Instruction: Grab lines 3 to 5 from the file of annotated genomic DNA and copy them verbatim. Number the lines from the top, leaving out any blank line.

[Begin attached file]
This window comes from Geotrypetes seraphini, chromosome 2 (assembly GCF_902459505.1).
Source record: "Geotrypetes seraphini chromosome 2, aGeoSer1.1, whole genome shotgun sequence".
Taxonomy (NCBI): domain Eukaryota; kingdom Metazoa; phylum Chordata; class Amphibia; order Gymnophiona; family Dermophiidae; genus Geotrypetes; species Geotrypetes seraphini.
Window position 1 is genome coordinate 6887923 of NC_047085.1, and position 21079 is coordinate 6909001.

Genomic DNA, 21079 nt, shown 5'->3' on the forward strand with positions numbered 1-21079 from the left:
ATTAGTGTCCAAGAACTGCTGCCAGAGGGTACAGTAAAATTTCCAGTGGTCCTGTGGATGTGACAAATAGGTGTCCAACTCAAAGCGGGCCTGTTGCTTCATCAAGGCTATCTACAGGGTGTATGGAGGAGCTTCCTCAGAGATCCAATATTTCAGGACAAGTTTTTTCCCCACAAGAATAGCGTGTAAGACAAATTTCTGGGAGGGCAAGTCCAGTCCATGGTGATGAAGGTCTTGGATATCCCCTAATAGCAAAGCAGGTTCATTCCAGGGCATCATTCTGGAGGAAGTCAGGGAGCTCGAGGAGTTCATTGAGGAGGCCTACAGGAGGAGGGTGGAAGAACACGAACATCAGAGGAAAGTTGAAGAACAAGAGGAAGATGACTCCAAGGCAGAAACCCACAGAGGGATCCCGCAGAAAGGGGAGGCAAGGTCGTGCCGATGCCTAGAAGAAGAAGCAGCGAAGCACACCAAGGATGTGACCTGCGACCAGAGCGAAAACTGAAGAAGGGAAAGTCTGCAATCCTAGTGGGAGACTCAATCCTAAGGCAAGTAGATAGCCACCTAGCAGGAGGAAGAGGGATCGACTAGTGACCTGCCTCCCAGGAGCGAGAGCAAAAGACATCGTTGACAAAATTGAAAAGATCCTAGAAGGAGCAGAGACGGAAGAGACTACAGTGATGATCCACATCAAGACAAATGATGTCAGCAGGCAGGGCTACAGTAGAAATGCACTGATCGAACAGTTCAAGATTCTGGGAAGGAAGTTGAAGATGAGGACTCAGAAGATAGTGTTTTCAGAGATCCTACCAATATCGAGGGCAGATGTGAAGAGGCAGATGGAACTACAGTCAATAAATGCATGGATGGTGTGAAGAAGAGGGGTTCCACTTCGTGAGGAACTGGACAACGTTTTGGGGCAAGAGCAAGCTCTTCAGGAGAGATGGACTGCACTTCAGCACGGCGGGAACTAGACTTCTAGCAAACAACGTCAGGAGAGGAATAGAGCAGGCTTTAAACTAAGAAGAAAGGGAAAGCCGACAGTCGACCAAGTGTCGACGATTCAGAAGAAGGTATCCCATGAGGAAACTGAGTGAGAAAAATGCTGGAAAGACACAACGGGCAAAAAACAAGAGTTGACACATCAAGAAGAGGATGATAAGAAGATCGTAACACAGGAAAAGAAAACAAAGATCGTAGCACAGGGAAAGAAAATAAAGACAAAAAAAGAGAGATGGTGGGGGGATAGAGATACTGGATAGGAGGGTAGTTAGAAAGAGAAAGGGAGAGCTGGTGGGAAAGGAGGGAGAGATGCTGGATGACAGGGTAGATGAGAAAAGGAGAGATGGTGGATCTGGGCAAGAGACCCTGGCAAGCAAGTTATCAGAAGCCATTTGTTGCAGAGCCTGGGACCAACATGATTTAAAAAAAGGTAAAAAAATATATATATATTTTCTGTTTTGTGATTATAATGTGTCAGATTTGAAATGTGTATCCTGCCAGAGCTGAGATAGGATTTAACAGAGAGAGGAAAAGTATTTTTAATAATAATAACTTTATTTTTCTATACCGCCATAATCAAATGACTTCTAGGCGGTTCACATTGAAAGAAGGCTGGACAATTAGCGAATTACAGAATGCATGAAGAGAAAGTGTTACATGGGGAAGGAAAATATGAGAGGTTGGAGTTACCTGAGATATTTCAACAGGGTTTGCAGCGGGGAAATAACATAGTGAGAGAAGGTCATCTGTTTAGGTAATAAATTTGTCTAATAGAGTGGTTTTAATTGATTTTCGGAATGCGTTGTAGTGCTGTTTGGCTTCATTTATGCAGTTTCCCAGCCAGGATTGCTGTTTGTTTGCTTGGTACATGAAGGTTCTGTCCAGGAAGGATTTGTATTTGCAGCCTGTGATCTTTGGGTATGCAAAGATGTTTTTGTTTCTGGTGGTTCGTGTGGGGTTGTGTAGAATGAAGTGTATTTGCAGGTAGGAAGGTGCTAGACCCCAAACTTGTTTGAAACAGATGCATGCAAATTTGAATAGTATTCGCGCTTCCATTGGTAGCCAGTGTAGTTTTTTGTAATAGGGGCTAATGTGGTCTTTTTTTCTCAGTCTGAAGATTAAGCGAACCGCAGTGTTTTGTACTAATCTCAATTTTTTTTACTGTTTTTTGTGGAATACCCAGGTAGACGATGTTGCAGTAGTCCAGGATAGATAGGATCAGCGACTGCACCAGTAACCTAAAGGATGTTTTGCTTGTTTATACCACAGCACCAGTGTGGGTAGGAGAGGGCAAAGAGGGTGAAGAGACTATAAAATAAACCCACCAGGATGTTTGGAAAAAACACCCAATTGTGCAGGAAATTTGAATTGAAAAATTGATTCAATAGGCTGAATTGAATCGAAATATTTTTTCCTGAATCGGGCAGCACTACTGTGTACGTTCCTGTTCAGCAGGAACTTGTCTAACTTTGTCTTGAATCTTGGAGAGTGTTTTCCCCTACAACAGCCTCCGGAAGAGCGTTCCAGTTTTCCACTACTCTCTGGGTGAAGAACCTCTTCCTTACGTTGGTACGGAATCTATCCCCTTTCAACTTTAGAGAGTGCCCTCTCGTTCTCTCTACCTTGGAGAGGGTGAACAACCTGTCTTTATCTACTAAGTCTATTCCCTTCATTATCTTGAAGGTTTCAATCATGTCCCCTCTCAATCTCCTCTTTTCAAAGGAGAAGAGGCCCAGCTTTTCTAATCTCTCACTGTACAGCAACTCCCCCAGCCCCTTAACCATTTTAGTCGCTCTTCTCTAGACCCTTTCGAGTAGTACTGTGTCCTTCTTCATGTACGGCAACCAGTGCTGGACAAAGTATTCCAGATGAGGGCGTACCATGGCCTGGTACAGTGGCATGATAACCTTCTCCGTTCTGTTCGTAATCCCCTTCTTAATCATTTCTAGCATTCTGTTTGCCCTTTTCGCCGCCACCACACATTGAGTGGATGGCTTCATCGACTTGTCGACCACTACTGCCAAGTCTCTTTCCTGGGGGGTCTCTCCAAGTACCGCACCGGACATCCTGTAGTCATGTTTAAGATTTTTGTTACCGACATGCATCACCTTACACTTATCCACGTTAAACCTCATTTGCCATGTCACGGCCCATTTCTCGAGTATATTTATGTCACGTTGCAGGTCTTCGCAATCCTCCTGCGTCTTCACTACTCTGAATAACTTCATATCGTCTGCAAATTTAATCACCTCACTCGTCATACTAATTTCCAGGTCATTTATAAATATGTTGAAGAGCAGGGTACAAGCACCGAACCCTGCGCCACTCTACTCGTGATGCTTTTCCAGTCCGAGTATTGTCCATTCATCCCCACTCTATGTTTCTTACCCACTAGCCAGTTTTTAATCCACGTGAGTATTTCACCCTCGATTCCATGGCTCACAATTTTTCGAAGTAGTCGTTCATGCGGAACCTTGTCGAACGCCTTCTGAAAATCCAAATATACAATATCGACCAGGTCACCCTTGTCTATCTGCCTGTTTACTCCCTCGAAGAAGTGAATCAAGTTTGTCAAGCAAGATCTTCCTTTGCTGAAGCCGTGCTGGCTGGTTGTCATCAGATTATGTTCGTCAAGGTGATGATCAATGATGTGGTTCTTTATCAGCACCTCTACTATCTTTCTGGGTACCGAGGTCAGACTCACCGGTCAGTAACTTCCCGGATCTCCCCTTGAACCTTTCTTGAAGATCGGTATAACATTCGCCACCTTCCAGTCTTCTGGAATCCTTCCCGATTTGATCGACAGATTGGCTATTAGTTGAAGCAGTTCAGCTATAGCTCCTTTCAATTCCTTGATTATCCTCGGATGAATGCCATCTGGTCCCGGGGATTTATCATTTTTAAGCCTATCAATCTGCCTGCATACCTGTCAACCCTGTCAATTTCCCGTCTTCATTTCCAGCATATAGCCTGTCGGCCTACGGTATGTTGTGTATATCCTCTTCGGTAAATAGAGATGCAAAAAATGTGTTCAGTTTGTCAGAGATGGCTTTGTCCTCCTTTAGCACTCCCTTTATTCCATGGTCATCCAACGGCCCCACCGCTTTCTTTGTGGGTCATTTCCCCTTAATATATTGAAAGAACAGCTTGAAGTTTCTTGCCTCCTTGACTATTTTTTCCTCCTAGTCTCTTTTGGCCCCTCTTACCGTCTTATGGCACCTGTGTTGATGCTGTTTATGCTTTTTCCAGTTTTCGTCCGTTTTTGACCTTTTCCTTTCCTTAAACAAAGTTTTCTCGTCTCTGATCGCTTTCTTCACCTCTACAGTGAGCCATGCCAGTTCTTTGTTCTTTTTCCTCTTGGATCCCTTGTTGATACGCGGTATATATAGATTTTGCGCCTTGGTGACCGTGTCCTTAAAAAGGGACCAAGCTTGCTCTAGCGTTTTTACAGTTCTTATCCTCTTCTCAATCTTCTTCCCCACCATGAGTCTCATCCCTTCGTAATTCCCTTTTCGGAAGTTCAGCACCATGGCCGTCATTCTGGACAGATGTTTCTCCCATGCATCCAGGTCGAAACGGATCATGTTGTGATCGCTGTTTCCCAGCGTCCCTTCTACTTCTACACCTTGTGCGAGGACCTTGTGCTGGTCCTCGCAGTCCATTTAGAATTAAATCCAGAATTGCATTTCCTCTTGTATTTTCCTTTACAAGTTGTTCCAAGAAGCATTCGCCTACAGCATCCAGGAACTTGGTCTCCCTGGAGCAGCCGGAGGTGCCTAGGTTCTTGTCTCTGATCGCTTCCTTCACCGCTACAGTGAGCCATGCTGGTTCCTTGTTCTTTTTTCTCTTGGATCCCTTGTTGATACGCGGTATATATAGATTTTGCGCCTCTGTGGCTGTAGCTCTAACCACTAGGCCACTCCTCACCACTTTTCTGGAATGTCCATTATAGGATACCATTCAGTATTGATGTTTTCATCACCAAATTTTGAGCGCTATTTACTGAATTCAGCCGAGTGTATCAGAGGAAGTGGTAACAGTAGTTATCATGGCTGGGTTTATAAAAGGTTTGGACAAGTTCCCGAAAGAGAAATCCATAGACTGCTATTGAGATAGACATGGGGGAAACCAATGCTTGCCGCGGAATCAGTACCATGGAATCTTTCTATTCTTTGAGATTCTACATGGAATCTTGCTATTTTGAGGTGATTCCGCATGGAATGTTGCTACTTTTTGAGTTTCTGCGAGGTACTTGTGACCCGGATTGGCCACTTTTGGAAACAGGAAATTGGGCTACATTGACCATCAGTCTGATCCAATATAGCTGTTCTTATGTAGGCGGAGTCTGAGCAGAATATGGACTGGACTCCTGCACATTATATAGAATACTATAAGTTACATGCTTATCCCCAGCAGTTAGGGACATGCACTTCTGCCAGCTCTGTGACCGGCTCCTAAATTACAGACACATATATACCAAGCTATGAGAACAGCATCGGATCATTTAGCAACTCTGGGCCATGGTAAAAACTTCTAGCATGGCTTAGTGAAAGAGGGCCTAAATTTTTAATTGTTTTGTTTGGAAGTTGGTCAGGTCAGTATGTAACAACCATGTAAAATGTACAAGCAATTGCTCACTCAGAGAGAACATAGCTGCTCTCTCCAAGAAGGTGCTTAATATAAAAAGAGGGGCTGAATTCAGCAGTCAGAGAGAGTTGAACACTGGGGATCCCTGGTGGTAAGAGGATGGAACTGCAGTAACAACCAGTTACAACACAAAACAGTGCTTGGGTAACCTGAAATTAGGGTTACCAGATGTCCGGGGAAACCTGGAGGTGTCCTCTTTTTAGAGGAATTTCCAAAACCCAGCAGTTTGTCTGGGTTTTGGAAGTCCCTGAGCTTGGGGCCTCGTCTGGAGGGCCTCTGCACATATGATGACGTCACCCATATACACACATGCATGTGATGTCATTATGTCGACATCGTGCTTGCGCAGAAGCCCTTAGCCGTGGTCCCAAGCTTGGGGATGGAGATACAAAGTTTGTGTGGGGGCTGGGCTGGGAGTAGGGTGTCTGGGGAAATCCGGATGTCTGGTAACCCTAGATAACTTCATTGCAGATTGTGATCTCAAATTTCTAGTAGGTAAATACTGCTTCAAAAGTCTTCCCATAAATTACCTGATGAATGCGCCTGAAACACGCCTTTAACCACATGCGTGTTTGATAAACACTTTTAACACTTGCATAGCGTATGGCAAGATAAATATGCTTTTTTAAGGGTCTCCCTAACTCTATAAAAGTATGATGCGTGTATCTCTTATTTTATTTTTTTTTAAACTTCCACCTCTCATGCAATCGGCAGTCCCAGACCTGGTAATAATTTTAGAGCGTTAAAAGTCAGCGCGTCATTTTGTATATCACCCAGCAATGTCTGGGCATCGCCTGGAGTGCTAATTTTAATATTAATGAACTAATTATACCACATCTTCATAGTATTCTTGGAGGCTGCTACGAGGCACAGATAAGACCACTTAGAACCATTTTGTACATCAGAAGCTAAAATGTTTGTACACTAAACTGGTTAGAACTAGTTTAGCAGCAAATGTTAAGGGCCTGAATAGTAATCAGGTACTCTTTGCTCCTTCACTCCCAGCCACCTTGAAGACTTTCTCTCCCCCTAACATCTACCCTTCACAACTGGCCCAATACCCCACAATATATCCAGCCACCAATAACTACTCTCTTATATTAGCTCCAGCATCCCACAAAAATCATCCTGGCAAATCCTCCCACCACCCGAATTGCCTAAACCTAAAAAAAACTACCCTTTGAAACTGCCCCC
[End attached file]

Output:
Taxonomy (NCBI): domain Eukaryota; kingdom Metazoa; phylum Chordata; class Amphibia; order Gymnophiona; family Dermophiidae; genus Geotrypetes; species Geotrypetes seraphini.
Window position 1 is genome coordinate 6887923 of NC_047085.1, and position 21079 is coordinate 6909001.

Genomic DNA, 21079 nt, shown 5'->3' on the forward strand with positions numbered 1-21079 from the left: